Western North Carolina women mean business.
Perhaps you’ve noticed that Asheville Savings Bank has a female chief executive (Suzanne DeFerie). There’s also no shortage of women in other typically male-dominated fields, such as Lauren Smathers, whose West Asheville operation sells and services trucks. And that’s not even mentioning local women’s less-visible business activity (did you know, for example, that balladeer and WNCW host Laura Blackley also runs a small farm operation with her partner?).
This year’s special Women in Business issue explores this phenomenon from a number of angles. Mackensy Lunsford checks in with women entrepreneurs who’ve used Blue Ridge Food Ventures to help realize their dreams. Anne-Fitten Glenn takes a look at women running businesses in fields traditionally associated with men. And Michele Scheve spotlights women (like herself) with less conventional career paths.
One way or another, female entrepreneurs seem to be everywhere these days. As of 2007, there were some 7.8 million women-owned, nonfarm businesses nationwide, according to census data (the Census Bureau updates its business survey every five years). That represents a 20 percent increase over 2002; during the same period, the number of male-owned enterprises grew by just 5 percent. Locally, in 2007, women owned about 29,000 businesses in Buncombe County alone; to put it in perspective, in 1997, the entire multicounty Asheville metropolitan statistical area boasted a mere 4,500 of them.
Across the country, minority-owned businesses are on the rise as well, and more and more of those entrepreneurs are also female (Urban News Publisher Johnnie Grant comes to mind). Still, African-American women remain less likely than white women to start their own businesses, and women in general are still less likely than men to embark on self-employment.
Women-owned firms with paid employees also have a slightly lower four-year survival rate than businesses owned by men: 67 percent vs. 72 percent.
That didn’t stop local accountant Stephanie Weil, though. A CPA for about five years, she recently took the leap to form her own firm, figuring that if she could survive the recession and post-recession, she can survive anything. Weil believes being her own boss also helps her clients, who include many local businesswomen. “When you don’t have any barriers [due to an employer’s expectations] … you can do a better job of getting all the options out there for your customers,” she says.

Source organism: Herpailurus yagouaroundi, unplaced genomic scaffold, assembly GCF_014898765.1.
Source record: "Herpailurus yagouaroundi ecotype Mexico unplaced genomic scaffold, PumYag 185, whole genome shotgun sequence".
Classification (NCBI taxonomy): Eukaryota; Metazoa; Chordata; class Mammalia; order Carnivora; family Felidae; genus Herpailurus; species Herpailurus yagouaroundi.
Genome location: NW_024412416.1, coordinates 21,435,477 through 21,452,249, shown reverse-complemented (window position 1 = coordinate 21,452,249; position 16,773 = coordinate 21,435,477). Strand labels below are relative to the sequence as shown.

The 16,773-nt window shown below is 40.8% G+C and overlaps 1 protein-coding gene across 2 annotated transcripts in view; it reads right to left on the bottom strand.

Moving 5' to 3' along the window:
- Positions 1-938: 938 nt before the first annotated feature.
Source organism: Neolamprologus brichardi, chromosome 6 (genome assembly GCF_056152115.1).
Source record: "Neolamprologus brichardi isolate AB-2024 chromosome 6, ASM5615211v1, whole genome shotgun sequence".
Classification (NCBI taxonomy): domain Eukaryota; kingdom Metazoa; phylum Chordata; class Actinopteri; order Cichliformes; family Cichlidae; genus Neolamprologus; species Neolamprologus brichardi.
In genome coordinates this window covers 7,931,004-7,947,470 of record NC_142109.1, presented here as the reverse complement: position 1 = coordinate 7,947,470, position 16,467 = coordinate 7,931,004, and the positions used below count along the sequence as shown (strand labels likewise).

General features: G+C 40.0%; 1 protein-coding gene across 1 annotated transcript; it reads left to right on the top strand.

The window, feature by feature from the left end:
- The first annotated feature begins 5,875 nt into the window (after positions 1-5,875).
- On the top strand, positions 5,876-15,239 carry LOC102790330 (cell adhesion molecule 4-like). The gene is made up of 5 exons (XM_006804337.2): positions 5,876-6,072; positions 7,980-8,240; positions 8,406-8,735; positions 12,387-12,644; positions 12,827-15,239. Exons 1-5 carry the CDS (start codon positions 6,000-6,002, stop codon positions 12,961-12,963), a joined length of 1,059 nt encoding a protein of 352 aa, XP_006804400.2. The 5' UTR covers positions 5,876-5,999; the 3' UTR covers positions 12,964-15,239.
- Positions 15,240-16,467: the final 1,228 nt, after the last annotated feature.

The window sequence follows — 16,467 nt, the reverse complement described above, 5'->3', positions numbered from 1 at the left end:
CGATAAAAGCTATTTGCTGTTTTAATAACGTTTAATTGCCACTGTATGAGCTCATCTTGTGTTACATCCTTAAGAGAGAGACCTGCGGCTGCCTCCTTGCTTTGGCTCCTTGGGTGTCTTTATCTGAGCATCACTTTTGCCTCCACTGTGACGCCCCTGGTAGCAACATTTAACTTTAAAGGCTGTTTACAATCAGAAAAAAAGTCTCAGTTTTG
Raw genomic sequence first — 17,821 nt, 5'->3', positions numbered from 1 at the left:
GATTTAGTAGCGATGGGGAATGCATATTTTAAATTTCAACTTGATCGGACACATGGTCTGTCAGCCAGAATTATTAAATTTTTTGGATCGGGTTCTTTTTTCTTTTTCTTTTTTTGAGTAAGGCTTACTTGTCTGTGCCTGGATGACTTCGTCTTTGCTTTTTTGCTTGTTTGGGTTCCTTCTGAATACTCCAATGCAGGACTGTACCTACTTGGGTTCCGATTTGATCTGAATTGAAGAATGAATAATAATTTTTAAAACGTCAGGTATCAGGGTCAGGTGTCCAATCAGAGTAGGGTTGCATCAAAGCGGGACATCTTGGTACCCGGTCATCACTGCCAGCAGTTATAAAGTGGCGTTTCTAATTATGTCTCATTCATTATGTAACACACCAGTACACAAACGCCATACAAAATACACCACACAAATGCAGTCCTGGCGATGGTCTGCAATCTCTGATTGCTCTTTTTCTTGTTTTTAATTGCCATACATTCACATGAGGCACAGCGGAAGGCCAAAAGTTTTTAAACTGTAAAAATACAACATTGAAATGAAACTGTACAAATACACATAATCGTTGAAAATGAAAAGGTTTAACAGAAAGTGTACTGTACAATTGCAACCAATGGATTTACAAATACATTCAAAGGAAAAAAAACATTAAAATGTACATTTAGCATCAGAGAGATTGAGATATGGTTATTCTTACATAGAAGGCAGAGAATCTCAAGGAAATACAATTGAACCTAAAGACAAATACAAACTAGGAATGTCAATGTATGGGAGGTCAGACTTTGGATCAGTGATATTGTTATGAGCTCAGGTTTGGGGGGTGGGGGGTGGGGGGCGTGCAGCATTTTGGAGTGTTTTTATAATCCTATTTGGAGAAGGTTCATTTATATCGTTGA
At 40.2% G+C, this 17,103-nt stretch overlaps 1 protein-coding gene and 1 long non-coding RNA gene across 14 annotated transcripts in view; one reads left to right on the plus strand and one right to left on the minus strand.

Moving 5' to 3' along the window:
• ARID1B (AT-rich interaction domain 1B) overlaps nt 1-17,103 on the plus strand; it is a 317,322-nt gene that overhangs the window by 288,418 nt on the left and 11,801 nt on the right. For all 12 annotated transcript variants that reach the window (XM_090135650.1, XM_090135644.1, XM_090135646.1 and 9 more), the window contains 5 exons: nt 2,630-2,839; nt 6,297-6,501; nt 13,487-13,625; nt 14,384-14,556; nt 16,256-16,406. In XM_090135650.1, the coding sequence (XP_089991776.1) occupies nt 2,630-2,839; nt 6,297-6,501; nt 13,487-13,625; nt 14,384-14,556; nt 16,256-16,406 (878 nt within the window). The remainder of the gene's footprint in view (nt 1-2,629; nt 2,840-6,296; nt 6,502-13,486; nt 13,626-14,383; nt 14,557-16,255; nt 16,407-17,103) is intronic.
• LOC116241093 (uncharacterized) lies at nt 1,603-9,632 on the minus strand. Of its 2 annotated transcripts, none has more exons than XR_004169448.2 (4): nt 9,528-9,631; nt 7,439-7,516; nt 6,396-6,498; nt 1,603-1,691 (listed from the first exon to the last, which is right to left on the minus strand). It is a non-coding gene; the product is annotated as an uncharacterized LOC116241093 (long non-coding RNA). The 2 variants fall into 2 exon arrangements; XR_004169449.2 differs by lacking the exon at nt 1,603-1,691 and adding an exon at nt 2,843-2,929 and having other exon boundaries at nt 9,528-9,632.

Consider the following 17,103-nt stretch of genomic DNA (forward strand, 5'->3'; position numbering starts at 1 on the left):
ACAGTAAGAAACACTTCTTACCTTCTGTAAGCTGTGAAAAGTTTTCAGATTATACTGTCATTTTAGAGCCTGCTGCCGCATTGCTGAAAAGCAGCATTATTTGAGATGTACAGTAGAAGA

Going into business for yourself, notes Weil, is also about drawing on what inspires you. Like many of the women featured in our special issue, Weil likes to help people. “I love explaining things to them and having them understand,” she says. Of course, in her field, it helps that she’s motivated by another passion: “I get very excited when everything balances.”
A different kind of balance is part of what inspired longtime local business owner Lillah Schwartz: yoga. When she landed in Asheville 30 years ago, no one was even teaching the practice, much less devoting an entire studio to it. One reason Schwartz started her own business was simply that there were no jobs in her chosen field. Many Americans, she jokes, “thought yoga was some kind of yogurt.”
Downtown Asheville, meanwhile, was just showing the first faint signs of life when Schwartz opened Lighten Up Yoga Center in 1981. “For 10 years, I was [also] the only yoga teacher in town,” Schwartz reminisces. “I created my own path.”
Now 58 years old, the Massachusetts native had previously lived in Miami, where she honed her skills during what she calls “a wave” of interest and exploration of the healing and massage arts in this country. Schwartz practices Iyengar yoga, which she describes as a sort of “12-step” program that’s progressive and gradual. Like most forms of yoga, it’s about alignment and being present in your body.
For Schwartz, that approach applies equally to being a businesswoman. She aligned herself with the right people (“from the person working the front desk to teachers who draw students”), the right town (Asheville’s “not as hot as Miami,” she says, laughing) and the right plan (“You have to have your business pieces in place”).
And then, of course, you have to love what you do. Schwartz jokes that she couldn’t run the studio without having “a great wife” — her office manager, who takes care of day-to-day business so Schwartz can focus on teaching. She’s also drawn inspiration and support from other longtime Asheville businesswomen, such as accountant and financial adviser Carol King, a key figure in downtown redevelopment.
In India, Schwartz reflects, yoga was long a male-dominated art: Only men were allowed access to the inner teachings. That didn’t begin to change until the 1930s, when there was a shift toward public classes (including some for women). After all, Schwartz points out, B.K.S. Iyengar himself had five daughters — he had to take women seriously.
— Margaret Williams can be reached at 251-1333, ext. 152, or at firstname.lastname@example.org.